SAA informs Solidarity that it would seek a strategic partner without delay
Jarana makes an about turn as the boys from Solidarity demand (that is the correct word in the South African political scenario?)
SAA Group CEO, Vuyana Jarana, has given a written undertaking to Solidarity to immediately initiate a process to procure a strategic partner. This comes after Solidarity announced plans earlier this year to embark on a process to have SAA placed under business rescue and to do so for the sake of taxpayers across the country.
This position is in stark contrast with SAA’s previous stance that the airline first needed to be turned around before a strategic partner could be procured.
“In view of the SAA’s letter in which comprehensive undertakings are given, Solidarity has decided to suspend its application for business rescue for the time being. It is difficult to immediately proceed with litigation if the other party has conceded in writing to most of our demands,” Solidarity Chief Executive Dirk Hermann said.
This written undertaking comes after talks between Solidarity and SAA about the trade union’s business rescue application.
Jarana confirms in the letter that the South African government announced that the private sector must participate in SAA’s ownership management. Jarana further writes that the shareholder, the SAA board and management agreed to, in view of the pressure to fund SAA, immediately proceed with the process.
SAA also undertook to liaise with Solidarity in a structured way regarding the project plan to find a strategic partner.
SAA confirmed to Solidarity it is desirable that further capitalisation of SAA must be done mainly by a strategic partner. The extent thereof is however not finalised yet.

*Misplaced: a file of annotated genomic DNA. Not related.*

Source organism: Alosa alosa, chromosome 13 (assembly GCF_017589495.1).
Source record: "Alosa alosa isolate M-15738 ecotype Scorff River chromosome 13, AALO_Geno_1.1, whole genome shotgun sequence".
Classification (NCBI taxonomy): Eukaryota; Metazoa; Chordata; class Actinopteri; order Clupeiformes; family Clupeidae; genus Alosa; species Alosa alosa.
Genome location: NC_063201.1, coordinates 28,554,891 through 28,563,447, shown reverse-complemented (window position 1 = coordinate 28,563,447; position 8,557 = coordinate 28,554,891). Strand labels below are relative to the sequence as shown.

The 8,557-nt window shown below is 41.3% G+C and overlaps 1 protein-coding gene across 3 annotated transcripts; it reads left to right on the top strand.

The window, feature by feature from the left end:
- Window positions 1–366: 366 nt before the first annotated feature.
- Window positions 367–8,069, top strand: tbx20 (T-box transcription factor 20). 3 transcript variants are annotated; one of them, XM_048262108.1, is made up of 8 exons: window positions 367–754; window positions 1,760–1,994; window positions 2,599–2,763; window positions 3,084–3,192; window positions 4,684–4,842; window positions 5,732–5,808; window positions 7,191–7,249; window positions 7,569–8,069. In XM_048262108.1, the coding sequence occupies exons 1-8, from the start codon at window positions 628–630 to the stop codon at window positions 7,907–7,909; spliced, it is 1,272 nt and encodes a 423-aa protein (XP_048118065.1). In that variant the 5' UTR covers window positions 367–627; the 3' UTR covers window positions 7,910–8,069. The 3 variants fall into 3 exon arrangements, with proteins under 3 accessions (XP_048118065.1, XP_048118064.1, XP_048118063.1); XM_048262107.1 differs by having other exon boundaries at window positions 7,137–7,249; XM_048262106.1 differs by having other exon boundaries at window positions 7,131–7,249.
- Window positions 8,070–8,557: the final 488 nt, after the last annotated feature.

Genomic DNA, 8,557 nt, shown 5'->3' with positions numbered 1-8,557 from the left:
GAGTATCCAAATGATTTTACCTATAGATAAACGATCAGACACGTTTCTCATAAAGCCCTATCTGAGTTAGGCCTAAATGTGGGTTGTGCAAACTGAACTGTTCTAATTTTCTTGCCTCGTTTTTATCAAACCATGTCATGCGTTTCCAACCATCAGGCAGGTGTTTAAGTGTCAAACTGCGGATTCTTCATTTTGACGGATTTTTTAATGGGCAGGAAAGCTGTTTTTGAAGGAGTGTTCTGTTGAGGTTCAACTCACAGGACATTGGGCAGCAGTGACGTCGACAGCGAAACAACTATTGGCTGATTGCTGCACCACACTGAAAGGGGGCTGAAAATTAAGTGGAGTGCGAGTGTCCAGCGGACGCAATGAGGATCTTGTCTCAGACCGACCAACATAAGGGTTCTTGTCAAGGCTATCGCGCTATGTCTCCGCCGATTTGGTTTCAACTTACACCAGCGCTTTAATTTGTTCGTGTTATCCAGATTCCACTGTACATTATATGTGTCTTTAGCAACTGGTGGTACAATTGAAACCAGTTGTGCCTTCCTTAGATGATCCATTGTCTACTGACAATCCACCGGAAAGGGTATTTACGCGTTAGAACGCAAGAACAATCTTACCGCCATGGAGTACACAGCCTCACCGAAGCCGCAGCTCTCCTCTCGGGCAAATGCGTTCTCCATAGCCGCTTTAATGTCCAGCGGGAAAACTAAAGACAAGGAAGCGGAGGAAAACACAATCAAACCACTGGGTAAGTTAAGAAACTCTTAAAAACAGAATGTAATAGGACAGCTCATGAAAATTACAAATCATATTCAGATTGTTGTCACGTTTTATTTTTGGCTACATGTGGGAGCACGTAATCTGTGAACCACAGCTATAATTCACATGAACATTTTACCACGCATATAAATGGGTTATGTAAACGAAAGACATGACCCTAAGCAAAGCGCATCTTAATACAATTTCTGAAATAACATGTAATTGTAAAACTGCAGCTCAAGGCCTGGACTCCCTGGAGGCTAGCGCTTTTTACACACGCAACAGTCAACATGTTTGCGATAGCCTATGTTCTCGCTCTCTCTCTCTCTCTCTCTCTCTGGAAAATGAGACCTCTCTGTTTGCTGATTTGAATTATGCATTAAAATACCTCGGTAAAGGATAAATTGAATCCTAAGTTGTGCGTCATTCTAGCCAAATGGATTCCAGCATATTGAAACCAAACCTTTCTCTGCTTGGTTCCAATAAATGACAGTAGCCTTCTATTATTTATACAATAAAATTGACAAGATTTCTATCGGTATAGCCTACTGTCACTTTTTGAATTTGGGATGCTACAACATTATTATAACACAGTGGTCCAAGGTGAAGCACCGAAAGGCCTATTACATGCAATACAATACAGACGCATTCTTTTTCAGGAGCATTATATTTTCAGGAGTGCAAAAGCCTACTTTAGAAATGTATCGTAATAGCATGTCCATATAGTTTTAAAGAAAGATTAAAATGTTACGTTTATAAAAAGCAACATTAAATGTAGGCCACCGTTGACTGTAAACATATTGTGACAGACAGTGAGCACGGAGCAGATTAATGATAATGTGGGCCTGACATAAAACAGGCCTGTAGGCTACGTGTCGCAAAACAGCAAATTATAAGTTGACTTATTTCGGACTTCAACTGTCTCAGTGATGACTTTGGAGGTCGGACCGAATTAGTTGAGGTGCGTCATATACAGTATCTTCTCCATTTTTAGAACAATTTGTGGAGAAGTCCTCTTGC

According to Hermann, Solidarity’s application to finalise business rescue is ready to be served. It is a comprehensive application of more than 1 000 pages. Renowned South African and international aviation experts, such as Barry Parsons, Guy Leitch, Nico Bezuidenhout and Monwabisi Kalawe, are members of the Solidarity team. Business rescue practitioners who have already confirmed their availability also form part of the application.
The team was particularly involved in developing an alternative turnaround strategy for the SAA as part of the application. This strategy included comparative studies with foreign airlines that found themselves in similar circumstances.
“We are not naïve – the SAA’s written undertakings are sufficient to suspend the application. However, we are very sceptical about the implementation of these undertakings. We have confidence in Mr Jarana’s good intentions, and we will give him the benefit of the doubt for the present. However, we have less confidence in the shareholder’s political will to make radical decisions on private ownership of the SAA.
Solidarity therefore suspended the application for the time being. However, we will continue to act as watchdog. If it appears that the SAA does not honour its undertakings, or if the situation worsens, we’ll immediately continue with the application for business rescue. “The noose has therefore been loosened, but we have not removed it. Our documents for the application are ready to be served,” Hermann reaffirmed.
The SAA furthermore agreed to procure only the best skills and knowledge. An undertaking was also given that all allegations of improper action will be investigated on an expedited basis.